The Confederate Instrument of Surrender was the legal instrument that established the armistice ending the Second Great War in North America. It was signed by President of the Confederate States Don Partridge and U.S. General Irving Morrell on July 14, 1944, at Pineville, North Carolina, with little fanfare or ceremony, and once signed, the Confederate States effectively ceased to exist as a political entity.

The instrument comprised six articles.

Article One specifically stated that the C.S. unconditionally surrendered to the U.S. all land, sea, and air forces under the direct control of the Confederate government.

Article Two set the end of the war for July 14, 1944, at 1801 hours (6:01 pm, the day the instrument was signed). Confederate forces were to surrender all weapons and equipment to U.S. commanders. No equipment was to be damaged, no ships to be scuttled. The article specifically applied this to the superbomb laboratory in Lexington, Virginia.

Article Three required that the various camps used for the mass murder of Negroes immediately cease operation at the instant the war ended. The officers in charge were to immediately begin taking care of any prisoners within the camp, and surrender to U.S. authorities. Those attempting to escape were summarily executed.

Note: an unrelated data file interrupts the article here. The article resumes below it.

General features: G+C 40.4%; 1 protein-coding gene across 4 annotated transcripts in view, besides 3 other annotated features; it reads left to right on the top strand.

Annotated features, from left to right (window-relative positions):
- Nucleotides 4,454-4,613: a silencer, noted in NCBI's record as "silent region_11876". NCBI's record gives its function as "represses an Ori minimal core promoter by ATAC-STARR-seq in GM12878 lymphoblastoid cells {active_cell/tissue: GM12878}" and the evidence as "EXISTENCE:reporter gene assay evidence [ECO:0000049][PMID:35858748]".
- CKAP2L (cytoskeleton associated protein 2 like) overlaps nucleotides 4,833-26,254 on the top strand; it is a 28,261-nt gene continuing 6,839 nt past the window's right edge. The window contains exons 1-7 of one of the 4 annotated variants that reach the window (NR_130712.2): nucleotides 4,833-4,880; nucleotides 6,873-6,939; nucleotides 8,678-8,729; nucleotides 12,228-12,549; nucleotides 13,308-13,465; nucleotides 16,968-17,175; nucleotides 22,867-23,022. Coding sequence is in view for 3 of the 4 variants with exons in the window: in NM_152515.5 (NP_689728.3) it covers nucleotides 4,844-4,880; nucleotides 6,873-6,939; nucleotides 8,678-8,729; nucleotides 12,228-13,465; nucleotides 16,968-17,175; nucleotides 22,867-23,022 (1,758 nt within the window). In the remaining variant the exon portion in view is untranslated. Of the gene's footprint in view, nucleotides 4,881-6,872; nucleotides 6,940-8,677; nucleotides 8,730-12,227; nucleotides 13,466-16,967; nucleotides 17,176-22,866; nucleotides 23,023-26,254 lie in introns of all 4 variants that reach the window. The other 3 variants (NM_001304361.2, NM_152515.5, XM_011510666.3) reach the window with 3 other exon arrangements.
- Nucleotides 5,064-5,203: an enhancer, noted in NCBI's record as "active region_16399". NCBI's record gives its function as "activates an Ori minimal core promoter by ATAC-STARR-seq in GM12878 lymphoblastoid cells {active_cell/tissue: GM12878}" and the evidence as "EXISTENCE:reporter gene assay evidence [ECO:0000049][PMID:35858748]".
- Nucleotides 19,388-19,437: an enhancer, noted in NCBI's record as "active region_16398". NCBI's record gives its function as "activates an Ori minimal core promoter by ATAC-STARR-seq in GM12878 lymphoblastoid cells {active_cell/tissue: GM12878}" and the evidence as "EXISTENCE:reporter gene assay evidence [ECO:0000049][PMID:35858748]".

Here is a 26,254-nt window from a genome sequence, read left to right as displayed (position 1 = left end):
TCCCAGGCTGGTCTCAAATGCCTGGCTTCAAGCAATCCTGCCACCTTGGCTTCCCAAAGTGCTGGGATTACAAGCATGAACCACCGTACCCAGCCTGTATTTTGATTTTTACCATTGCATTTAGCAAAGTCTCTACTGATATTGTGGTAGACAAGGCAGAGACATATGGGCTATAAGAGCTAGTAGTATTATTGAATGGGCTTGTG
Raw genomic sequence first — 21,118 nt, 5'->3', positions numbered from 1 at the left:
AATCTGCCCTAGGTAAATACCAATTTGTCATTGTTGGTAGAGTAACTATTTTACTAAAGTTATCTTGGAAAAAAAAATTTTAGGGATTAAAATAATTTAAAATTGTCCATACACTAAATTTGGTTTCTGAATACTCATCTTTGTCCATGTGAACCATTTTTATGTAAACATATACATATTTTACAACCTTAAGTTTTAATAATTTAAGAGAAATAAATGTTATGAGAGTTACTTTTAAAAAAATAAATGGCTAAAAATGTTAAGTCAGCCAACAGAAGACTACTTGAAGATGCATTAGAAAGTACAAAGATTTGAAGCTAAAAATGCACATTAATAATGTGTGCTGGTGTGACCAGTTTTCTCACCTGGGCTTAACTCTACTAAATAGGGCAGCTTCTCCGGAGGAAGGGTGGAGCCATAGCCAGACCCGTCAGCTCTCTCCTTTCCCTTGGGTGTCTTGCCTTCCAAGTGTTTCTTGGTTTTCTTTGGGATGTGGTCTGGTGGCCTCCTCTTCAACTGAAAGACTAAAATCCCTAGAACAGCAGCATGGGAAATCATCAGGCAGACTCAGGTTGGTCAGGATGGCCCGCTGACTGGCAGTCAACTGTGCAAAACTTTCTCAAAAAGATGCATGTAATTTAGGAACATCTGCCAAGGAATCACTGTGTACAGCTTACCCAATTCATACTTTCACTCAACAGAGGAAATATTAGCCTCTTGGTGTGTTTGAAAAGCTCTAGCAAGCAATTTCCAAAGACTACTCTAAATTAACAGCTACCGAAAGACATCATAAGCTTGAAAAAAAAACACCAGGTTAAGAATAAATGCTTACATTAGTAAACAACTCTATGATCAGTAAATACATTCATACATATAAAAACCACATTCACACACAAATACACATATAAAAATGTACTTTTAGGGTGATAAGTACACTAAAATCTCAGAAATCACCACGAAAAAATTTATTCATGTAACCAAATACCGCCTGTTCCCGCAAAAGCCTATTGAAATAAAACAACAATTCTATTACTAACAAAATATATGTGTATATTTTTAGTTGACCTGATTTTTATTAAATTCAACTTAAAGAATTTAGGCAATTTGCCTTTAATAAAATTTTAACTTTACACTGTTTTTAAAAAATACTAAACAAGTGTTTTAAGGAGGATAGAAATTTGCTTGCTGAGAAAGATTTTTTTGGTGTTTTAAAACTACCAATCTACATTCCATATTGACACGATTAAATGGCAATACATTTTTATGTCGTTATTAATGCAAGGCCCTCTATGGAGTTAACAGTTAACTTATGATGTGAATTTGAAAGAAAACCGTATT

Article Four required all Confederate military commanders to obey orders from U.S. commanders. All communications were to be done in plain language and no codes.

Article Five stated that any final political settlement would supersede this instrument.

Article Six stated that the U.S. could take whatever punitive measures it deemed appropriate in the event that C.S. military and political leaders did not act in accordance with the surrender.[1]

After Morrell read the terms, Partridge signed it. Partridge, at Morrell's direction, used the wireless in his vehicle to relay the terms of the surrender to his remaining commanders. Incredibly, while recognizing much of the Instrument as victor's justice, he expected to get back to the business of running the CSA, even though the document he'd just read and signed made clear that the CSA no longer existed as a sovereign nation. He was immediately taken into custody pending investigation as to whether he'd been complicit in any crimes against humanity.[2]


  1. In at the Death, pgs. 388-389.
  2. Ibid., pgs. 389-390.